This is lovely, Diana. I know that Sebastian will always be with you, but he will always be a newly-born infant, and cannot keep up with his siblings. He has the same place in your heart, though, and one of the most beautiful ways your grief transformed itself into beauty is your lullaby for all your children.
I always felt that “club” was not for me, since I got to have a baby. But the lost twin is always a part of my life, too, though I never saw her face or held her, and her name has rarely been spoken. At the time, so many people treated me as if I should “get over it”, even people very close to me from whom I might have expected a different response, that I learned not to speak of her at all. As if she were my private imaginary child.
I could not say she was part of my family. I had no awkwardness at school or other places, because I did not give birth to her; she just was and then she wasn’t. Again, as if she were my private imaginary child. But she will always be in my heart, just as Sebastian is in yours
Thank you for this. I will light a candle tonight for her and for my lost older brother as well.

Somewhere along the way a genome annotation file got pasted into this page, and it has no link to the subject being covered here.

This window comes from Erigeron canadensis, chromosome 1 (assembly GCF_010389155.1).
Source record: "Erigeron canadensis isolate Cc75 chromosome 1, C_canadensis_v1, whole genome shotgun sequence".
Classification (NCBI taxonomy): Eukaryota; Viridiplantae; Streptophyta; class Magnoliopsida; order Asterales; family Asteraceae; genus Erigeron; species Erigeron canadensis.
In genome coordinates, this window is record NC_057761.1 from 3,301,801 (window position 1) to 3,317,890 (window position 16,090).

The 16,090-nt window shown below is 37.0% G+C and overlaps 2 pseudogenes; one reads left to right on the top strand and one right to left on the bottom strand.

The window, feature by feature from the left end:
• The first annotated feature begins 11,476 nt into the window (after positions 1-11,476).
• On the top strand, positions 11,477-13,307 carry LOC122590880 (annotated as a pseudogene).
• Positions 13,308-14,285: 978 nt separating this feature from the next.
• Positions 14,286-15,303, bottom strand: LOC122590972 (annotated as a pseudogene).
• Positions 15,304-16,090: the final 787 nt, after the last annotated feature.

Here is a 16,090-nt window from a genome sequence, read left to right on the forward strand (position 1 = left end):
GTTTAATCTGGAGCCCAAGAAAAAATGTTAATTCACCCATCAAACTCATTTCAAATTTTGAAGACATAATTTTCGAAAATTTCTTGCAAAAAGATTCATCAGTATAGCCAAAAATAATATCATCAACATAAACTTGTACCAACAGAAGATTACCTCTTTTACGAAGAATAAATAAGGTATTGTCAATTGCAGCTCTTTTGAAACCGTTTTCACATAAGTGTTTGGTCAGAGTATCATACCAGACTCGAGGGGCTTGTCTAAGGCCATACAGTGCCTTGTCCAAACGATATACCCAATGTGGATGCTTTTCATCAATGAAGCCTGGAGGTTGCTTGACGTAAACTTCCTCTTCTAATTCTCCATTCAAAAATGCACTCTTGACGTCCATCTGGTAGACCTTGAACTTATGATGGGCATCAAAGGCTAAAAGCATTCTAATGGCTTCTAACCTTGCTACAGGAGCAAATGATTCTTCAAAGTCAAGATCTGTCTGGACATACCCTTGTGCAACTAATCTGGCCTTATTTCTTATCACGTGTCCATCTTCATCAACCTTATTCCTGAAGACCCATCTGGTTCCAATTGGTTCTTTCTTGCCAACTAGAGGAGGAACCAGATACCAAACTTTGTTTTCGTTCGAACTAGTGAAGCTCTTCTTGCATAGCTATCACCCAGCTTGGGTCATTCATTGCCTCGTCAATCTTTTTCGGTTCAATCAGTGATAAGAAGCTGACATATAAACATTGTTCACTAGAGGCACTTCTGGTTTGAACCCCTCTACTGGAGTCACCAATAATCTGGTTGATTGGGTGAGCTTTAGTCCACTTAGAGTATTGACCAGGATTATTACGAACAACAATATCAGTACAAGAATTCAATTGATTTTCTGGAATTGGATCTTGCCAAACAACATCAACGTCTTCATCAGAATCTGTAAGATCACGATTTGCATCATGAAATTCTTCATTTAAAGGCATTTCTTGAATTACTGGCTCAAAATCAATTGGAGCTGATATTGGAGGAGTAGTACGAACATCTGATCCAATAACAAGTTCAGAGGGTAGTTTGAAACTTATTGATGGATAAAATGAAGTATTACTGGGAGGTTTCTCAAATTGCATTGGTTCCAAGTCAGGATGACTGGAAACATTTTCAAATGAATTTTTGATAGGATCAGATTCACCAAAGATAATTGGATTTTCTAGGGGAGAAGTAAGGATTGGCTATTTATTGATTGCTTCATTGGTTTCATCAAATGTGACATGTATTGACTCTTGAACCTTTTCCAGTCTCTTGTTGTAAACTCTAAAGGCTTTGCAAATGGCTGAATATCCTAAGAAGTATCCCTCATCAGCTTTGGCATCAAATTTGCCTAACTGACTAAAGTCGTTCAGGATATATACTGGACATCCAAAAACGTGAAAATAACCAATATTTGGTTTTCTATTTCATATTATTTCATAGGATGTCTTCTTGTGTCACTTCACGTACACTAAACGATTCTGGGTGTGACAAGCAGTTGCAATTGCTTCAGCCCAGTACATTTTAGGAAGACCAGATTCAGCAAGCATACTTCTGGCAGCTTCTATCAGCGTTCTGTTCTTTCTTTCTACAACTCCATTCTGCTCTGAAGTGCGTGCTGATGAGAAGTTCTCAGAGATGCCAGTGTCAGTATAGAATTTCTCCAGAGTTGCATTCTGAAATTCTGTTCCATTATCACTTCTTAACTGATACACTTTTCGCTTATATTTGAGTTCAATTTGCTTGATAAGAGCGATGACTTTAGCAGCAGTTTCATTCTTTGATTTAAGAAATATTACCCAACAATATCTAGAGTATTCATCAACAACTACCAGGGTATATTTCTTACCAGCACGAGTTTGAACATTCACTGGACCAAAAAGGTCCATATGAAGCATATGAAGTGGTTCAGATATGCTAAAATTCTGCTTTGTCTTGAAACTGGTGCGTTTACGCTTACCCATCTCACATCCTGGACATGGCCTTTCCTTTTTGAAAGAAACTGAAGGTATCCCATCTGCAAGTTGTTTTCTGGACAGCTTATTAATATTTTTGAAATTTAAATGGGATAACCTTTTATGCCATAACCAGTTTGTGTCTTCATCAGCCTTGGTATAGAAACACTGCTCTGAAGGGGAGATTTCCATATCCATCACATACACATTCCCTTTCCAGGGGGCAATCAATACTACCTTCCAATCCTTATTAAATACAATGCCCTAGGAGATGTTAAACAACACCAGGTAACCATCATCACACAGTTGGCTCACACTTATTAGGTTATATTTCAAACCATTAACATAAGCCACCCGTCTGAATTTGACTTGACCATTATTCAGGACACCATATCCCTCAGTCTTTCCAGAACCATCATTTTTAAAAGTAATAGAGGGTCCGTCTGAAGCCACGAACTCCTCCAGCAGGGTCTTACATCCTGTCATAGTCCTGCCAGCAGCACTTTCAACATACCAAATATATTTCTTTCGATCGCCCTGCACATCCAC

Oh, Auntie, of course the “club” is for you – whether you want it or not… How could you be expected not to grieve your child? She was half of a pair, but still a whole child. I think things are gradually changing, and that someone going through the same loss now would not, at least by most people, be expected to just get over it.
What a beautiful, mysterious baby she must have been.
A lovely, sad post, Di. It is hard to hear that he sometimes feels like a secret or a lonely grief, even though he is not, and what you say about him and how he is always with you is an important reminder that many people carry these losses in their hearts every day and night. I will light a candle tonight.
Thank you, Erin. You’re right – and some of these people carry their losses alone, because they’ve never shared them, or were once upon a time told that it’s better not to think about it. xoxo